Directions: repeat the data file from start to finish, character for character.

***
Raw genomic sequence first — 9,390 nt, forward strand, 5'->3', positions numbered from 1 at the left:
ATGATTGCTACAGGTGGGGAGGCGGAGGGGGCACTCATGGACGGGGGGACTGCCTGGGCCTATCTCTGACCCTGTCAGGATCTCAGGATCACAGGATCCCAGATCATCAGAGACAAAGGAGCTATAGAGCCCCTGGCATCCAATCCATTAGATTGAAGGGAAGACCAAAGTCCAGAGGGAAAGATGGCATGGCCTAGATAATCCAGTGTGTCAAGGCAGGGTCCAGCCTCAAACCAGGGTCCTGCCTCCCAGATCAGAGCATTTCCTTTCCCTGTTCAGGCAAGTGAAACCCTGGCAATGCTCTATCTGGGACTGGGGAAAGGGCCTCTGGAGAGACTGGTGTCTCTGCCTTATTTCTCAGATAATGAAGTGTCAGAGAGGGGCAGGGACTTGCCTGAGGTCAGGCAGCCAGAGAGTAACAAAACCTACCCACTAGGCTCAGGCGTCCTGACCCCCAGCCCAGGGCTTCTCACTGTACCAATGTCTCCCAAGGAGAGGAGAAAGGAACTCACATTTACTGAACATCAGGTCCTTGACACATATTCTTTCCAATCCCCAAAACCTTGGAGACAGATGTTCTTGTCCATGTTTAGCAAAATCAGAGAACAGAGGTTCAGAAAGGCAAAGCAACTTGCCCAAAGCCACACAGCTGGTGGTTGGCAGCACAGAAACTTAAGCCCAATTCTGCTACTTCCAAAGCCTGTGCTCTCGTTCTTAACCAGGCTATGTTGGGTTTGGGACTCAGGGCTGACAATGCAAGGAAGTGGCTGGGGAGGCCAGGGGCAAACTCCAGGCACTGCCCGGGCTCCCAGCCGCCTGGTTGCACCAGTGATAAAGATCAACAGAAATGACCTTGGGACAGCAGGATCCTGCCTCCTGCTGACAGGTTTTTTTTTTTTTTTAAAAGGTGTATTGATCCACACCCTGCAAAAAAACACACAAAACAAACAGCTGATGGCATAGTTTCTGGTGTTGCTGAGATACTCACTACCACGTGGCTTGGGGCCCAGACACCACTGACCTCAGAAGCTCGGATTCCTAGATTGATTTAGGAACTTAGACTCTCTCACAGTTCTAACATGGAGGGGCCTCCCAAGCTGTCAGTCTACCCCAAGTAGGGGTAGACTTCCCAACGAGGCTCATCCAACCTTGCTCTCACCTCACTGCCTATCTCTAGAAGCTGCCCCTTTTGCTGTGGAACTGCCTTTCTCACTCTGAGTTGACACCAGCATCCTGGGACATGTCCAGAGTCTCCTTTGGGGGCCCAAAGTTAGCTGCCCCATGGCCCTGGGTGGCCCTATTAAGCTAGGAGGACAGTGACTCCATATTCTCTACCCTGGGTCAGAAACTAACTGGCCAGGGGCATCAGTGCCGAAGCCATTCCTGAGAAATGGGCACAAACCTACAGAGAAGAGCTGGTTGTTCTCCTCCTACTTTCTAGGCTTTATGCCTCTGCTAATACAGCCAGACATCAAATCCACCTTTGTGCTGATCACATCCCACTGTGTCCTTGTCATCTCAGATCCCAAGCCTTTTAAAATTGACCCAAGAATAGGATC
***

Raw genomic sequence first — 9,390 nt, forward strand, 5'->3', positions numbered from 1 at the left:
ATGATTGCTACAGGTGGGGAGGCGGAGGGGGCACTCATGGACGGGGGGACTGCCTGGGCCTATCTCTGACCCTGTCAGGATCTCAGGATCACAGGATCCCAGATCATCAGAGACAAAGGAGCTATAGAGCCCCTGGCATCCAATCCATTAGATTGAAGGGAAGACCAAAGTCCAGAGGGAAAGATGGCATGGCCTAGATAATCCAGTGTGTCAAGGCAGGGTCCAGCCTCAAACCAGGGTCCTGCCTCCCAGATCAGAGCATTTCCTTTCCCTGTTCAGGCAAGTGAAACCCTGGCAATGCTCTATCTGGGACTGGGGAAAGGGCCTCTGGAGAGACTGGTGTCTCTGCCTTATTTCTCAGATAATGAAGTGTCAGAGAGGGGCAGGGACTTGCCTGAGGTCAGGCAGCCAGAGAGTAACAAAACCTACCCACTAGGCTCAGGCGTCCTGACCCCCAGCCCAGGGCTTCTCACTGTACCAATGTCTCCCAAGGAGAGGAGAAAGGAACTCACATTTACTGAACATCAGGTCCTTGACACATATTCTTTCCAATCCCCAAAACCTTGGAGACAGATGTTCTTGTCCATGTTTAGCAAAATCAGAGAACAGAGGTTCAGAAAGGCAAAGCAACTTGCCCAAAGCCACACAGCTGGTGGTTGGCAGCACAGAAACTTAAGCCCAATTCTGCTACTTCCAAAGCCTGTGCTCTCGTTCTTAACCAGGCTATGTTGGGTTTGGGACTCAGGGCTGACAATGCAAGGAAGTGGCTGGGGAGGCCAGGGGCAAACTCCAGGCACTGCCCGGGCTCCCAGCCGCCTGGTTGCACCAGTGATAAAGATCAACAGAAATGACCTTGGGACAGCAGGATCCTGCCTCCTGCTGACAGGTTTTTTTTTTTTTTTAAAAGGTGTATTGATCCACACCCTGCAAAAAAACACACAAAACAAACAGCTGATGGCATAGTTTCTGGTGTTGCTGAGATACTCACTACCACGTGGCTTGGGGCCCAGACACCACTGACCTCAGAAGCTCGGATTCCTAGATTGATTTAGGAACTTAGACTCTCTCACAGTTCTAACATGGAGGGGCCTCCCAAGCTGTCAGTCTACCCCAAGTAGGGGTAGACTTCCCAACGAGGCTCATCCAACCTTGCTCTCACCTCACTGCCTATCTCTAGAAGCTGCCCCTTTTGCTGTGGAACTGCCTTTCTCACTCTGAGTTGACACCAGCATCCTGGGACATGTCCAGAGTCTCCTTTGGGGGCCCAAAGTTAGCTGCCCCATGGCCCTGGGTGGCCCTATTAAGCTAGGAGGACAGTGACTCCATATTCTCTACCCTGGGTCAGAAACTAACTGGCCAGGGGCATCAGTGCCGAAGCCATTCCTGAGAAATGGGCACAAACCTACAGAGAAGAGCTGGTTGTTCTCCTCCTACTTTCTAGGCTTTATGCCTCTGCTAATACAGCCAGACATCAAATCCACCTTTGTGCTGATCACATCCCACTGTGTCCTTGTCATCTCAGATCCCAAGCCTTTTAAAATTGACCCAAGAATAGGATC